This is the first in a series of stories that will identify new technologies and actions that can slow climate change, reduce its impacts or help communities cope with a rapidly changing world.
Patricia Hidalgo-Gonzalez saw the future of energy on a broiling-hot day last September.
An email alert hit her inbox. It came from the San Diego Gas & Electric Co. “Extreme heat straining the grid,” it read. The message also pinged as a text to 27 million people. It asked customers to “save energy to help avoid power interruptions.”
And it worked.
People cut their energy use and the electric grid kept working. The campaign avoided blackouts. As a result, California successfully weathered a crisis worsened by climate change. “It was very exciting to see,” says Hidalgo-Gonzalez. An electrical engineer, she works at the University of California, San Diego. There, she studies renewable energy and the power grid.
This type of community response changes how people interact with the systems that provide us energy. And these will be crucial going forward as we figure out how to live with a changing climate.
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Earth has warmed at least 1.1 degrees Celsius (2 degrees Fahrenheit) since the mid- to late-1700s. That’s when wide-scale burning of coal, oil and other fossil fuels began belching out heat-trapping greenhouse gases, such as carbon dioxide (CO2). Scientists agree that only drastic action to cut greenhouse gas emissions can keep the planet from blasting past a global warming of 1.5 degrees C (2.7 degrees F). That’s the threshold beyond which impacts become even more catastrophic than the rising sea levels and extreme weather our planet is experiencing now.
The goal is to achieve what’s known as net zero emissions — and as soon as we can. Net zero means the amount in equals the amount out. The difference between them — or net — is zero. For emissions, net zero would mean all greenhouse gases entering the air are balanced by an equal amount being removed.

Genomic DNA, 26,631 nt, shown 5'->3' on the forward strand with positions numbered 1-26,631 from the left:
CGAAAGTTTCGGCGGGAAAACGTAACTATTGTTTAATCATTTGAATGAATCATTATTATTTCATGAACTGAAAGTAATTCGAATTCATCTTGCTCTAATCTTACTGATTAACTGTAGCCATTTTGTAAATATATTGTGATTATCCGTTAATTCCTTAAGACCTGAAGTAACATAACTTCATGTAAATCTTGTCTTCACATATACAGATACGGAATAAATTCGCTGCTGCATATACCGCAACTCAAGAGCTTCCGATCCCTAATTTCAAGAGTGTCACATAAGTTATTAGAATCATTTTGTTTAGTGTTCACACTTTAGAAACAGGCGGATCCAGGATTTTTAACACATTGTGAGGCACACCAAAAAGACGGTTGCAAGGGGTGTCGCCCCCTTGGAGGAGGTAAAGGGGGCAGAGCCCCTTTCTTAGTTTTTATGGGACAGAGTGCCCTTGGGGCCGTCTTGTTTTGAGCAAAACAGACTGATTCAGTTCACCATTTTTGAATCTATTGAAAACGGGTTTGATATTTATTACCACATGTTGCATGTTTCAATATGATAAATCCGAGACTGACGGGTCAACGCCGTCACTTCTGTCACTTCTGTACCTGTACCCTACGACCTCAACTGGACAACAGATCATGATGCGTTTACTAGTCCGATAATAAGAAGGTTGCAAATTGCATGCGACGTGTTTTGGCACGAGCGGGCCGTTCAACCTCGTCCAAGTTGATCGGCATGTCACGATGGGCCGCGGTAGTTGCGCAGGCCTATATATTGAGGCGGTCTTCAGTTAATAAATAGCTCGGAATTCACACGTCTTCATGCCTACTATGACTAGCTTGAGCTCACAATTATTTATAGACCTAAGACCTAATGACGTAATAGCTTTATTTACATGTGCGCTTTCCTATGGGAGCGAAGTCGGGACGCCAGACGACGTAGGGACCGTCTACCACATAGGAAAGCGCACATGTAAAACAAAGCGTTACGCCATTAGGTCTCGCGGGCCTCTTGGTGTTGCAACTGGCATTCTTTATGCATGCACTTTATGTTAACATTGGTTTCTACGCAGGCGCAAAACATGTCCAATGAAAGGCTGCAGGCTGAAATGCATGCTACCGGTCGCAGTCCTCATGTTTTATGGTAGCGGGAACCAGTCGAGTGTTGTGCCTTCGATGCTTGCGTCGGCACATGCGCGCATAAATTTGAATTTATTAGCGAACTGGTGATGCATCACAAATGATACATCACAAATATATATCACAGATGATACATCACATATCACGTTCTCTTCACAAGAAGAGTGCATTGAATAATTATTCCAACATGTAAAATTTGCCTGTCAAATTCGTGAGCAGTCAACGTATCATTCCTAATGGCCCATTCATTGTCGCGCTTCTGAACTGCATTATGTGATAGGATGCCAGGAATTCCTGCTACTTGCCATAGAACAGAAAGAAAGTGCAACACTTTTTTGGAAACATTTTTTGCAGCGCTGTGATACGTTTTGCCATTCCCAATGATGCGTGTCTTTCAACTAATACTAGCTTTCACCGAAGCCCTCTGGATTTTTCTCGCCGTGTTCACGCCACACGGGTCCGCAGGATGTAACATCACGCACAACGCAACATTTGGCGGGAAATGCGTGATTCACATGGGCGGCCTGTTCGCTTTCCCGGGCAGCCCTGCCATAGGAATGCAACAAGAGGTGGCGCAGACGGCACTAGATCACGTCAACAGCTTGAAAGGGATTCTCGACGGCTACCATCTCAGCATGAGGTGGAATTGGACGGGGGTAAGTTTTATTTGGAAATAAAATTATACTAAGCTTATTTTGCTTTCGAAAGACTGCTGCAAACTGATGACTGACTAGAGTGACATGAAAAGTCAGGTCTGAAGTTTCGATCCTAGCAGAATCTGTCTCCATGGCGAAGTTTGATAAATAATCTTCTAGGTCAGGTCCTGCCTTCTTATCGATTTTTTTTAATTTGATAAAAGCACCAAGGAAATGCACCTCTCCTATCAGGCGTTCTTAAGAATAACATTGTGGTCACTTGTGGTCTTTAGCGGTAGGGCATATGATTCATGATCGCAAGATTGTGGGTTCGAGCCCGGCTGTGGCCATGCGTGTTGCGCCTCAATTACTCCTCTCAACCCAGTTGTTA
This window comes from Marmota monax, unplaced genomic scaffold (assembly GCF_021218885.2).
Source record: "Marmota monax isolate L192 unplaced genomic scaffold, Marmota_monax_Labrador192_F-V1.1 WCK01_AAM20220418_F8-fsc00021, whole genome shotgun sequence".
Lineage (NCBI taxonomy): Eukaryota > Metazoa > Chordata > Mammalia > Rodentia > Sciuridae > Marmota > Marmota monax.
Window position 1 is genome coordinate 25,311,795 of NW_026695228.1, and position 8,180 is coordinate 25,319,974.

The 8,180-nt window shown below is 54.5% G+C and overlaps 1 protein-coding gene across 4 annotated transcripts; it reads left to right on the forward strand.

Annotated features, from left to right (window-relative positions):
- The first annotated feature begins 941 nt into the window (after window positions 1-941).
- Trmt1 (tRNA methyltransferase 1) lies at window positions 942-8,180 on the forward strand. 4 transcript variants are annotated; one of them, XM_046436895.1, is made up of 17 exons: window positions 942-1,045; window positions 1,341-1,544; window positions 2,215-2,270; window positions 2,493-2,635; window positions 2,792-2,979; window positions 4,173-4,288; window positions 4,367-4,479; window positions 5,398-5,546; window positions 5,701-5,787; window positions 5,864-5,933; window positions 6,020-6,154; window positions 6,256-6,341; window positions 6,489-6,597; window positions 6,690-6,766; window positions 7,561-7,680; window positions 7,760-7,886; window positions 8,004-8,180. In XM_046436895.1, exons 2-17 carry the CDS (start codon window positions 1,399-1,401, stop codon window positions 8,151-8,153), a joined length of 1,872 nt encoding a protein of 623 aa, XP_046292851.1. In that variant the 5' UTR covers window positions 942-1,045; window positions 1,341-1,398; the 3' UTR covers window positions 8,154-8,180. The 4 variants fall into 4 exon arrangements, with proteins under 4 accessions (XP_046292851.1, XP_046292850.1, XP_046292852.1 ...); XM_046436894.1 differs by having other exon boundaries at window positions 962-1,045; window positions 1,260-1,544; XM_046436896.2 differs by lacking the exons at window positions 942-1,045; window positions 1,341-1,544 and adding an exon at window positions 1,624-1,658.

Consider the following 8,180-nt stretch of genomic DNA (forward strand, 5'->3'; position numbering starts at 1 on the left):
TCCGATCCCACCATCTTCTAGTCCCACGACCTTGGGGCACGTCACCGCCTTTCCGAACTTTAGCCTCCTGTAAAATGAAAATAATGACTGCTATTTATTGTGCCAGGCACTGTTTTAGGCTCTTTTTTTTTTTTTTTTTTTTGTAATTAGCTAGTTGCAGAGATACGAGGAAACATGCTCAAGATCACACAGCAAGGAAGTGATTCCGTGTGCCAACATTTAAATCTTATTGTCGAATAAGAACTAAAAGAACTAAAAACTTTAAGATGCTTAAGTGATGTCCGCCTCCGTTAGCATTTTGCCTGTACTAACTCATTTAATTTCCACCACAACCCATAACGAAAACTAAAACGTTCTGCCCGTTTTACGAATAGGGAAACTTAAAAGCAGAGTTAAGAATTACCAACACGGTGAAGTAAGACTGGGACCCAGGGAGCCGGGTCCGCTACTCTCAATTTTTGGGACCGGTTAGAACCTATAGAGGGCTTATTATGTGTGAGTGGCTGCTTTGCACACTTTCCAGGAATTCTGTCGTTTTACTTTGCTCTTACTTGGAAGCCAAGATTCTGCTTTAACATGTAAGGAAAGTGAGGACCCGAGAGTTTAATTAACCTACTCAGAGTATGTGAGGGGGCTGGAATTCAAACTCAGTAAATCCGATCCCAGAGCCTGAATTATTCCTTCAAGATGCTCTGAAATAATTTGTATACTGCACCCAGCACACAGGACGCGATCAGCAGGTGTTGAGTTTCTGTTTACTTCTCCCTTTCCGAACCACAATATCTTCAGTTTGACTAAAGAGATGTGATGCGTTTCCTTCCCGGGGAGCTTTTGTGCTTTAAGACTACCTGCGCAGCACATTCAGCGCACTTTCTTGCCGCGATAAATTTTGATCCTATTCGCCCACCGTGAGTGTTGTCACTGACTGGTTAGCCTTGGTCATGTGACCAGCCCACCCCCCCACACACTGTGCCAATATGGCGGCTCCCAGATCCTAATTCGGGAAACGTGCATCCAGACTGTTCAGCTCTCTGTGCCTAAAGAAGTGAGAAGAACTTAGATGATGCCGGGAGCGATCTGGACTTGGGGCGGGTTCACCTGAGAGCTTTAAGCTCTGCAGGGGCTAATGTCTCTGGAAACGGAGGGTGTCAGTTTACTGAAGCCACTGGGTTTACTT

Scientists say it’s possible to swiftly transform how we produce and use energy. That’s crucial to move toward a world where human activities generate little to no CO2 or other greenhouse gases. They describe this as a “decarbonized” society.
To decarbonize the future, people must shift electricity production away from fossil fuels to sources that emit little to no greenhouse gases. Think wind, solar and hydropower. Society must at the same time transform itself in other ways. Homes, vehicles and industries will have to run off those renewable sources as much as possible. And such clean electricity will also need to meet the increased needs of a growing global population.
A switch to clean electricity will cut CO2 emissions. But we will still emit some carbon. To reach net zero, we have to counterbalance those remaining emissions. That means pulling an equivalent amount of CO2 out of the air and permanently storing it somewhere.
Getting to net zero won’t be easy. It will take overcoming decades of inaction and of denying the scope of the problem. Nations are falling well short of their existing pledges to reduce emissions. As a result, global warming remains on track to charge past the 1.5-degree threshold — perhaps in as little as seven years.
Yet there is hope. Although CO2 emissions are growing globally, the rate at which they are growing has been slowing. They went up 3 percent per year in the 2000s. In the last decade or so, the yearly rate has dropped to one-sixth that amount. That’s according to the Global Carbon Project, which tallies greenhouse gas emissions.